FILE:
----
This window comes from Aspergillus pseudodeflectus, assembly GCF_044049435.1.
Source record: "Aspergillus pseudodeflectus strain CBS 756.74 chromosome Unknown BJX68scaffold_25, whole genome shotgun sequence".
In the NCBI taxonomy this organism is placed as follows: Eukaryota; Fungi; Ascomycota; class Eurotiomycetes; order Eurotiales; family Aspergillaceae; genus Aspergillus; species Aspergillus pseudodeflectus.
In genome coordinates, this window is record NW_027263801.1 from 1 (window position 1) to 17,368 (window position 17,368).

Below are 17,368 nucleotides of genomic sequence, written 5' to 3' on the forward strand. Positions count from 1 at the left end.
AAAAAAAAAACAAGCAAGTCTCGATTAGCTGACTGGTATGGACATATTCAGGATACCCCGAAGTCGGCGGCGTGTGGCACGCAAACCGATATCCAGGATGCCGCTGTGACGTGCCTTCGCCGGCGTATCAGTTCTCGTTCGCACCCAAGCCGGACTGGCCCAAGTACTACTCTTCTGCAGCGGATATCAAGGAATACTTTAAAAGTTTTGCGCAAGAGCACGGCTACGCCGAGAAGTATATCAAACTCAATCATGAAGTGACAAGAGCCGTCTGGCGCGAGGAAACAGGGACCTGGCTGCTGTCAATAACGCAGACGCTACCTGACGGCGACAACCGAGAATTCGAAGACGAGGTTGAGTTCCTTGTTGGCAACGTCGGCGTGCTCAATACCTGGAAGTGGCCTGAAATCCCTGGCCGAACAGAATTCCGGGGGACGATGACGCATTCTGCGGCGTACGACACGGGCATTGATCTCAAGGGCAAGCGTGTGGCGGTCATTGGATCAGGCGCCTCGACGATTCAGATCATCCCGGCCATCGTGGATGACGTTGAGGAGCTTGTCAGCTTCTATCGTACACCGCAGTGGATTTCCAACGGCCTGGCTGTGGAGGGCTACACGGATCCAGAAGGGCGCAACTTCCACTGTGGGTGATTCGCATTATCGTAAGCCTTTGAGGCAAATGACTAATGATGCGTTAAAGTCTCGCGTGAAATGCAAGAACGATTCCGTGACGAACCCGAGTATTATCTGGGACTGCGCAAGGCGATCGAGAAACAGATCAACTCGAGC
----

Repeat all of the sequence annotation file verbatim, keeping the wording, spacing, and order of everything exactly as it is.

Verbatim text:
This window comes from Aspergillus pseudodeflectus, assembly GCF_044049435.1.
Source record: "Aspergillus pseudodeflectus strain CBS 756.74 chromosome Unknown BJX68scaffold_25, whole genome shotgun sequence".
In the NCBI taxonomy this organism is placed as follows: Eukaryota; Fungi; Ascomycota; class Eurotiomycetes; order Eurotiales; family Aspergillaceae; genus Aspergillus; species Aspergillus pseudodeflectus.
In genome coordinates, this window is record NW_027263801.1 from 1 (window position 1) to 17,368 (window position 17,368).

Below are 17,368 nucleotides of genomic sequence, written 5' to 3' on the forward strand. Positions count from 1 at the left end.
AAAAAAAAAACAAGCAAGTCTCGATTAGCTGACTGGTATGGACATATTCAGGATACCCCGAAGTCGGCGGCGTGTGGCACGCAAACCGATATCCAGGATGCCGCTGTGACGTGCCTTCGCCGGCGTATCAGTTCTCGTTCGCACCCAAGCCGGACTGGCCCAAGTACTACTCTTCTGCAGCGGATATCAAGGAATACTTTAAAAGTTTTGCGCAAGAGCACGGCTACGCCGAGAAGTATATCAAACTCAATCATGAAGTGACAAGAGCCGTCTGGCGCGAGGAAACAGGGACCTGGCTGCTGTCAATAACGCAGACGCTACCTGACGGCGACAACCGAGAATTCGAAGACGAGGTTGAGTTCCTTGTTGGCAACGTCGGCGTGCTCAATACCTGGAAGTGGCCTGAAATCCCTGGCCGAACAGAATTCCGGGGGACGATGACGCATTCTGCGGCGTACGACACGGGCATTGATCTCAAGGGCAAGCGTGTGGCGGTCATTGGATCAGGCGCCTCGACGATTCAGATCATCCCGGCCATCGTGGATGACGTTGAGGAGCTTGTCAGCTTCTATCGTACACCGCAGTGGATTTCCAACGGCCTGGCTGTGGAGGGCTACACGGATCCAGAAGGGCGCAACTTCCACTGTGGGTGATTCGCATTATCGTAAGCCTTTGAGGCAAATGACTAATGATGCGTTAAAGTCTCGCGTGAAATGCAAGAACGATTCCGTGACGAACCCGAGTATTATCTGGGACTGCGCAAGGCGATCGAGAAACAGATCAACTCGAGC